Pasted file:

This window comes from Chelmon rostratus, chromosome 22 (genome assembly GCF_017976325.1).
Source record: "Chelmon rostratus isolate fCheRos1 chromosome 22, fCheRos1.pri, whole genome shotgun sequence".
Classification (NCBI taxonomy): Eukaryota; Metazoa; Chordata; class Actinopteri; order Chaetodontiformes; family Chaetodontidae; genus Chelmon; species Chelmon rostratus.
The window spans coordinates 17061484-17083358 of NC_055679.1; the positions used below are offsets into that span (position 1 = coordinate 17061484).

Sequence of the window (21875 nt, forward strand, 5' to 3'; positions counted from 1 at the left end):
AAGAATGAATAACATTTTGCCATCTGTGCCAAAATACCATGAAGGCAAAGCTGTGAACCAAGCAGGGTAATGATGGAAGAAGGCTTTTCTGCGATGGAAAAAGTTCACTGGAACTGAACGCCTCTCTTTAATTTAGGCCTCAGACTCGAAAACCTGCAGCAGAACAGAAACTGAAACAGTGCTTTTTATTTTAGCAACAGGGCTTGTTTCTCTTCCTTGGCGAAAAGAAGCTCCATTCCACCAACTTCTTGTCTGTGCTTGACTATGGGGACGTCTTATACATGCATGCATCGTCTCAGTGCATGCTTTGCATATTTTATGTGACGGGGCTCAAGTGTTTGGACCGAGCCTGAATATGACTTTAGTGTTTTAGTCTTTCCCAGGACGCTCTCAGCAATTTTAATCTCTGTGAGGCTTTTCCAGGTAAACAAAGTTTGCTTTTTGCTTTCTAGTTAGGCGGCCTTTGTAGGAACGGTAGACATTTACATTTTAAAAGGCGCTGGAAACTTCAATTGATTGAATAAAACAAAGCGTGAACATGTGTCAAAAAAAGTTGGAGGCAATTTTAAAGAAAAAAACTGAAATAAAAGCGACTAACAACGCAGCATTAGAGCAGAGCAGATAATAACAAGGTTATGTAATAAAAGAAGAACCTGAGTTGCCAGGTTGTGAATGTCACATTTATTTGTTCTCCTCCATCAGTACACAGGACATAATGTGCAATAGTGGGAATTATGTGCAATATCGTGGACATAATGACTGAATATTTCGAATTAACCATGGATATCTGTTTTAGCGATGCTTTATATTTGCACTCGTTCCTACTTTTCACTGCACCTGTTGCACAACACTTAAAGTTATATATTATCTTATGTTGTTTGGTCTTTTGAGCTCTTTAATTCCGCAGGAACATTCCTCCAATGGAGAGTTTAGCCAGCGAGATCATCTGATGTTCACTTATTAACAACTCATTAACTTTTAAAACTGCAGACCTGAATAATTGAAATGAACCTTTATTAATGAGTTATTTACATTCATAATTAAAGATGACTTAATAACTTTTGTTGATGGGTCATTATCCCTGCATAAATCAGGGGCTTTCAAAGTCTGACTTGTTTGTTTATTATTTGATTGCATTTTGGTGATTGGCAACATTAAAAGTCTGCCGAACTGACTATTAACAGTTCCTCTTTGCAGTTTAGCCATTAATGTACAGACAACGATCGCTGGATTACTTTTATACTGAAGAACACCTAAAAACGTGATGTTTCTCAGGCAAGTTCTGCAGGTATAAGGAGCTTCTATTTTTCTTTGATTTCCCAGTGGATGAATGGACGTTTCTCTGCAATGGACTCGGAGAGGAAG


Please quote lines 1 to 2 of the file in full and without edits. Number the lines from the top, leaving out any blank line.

This window comes from Chelmon rostratus, chromosome 22 (genome assembly GCF_017976325.1).
Source record: "Chelmon rostratus isolate fCheRos1 chromosome 22, fCheRos1.pri, whole genome shotgun sequence".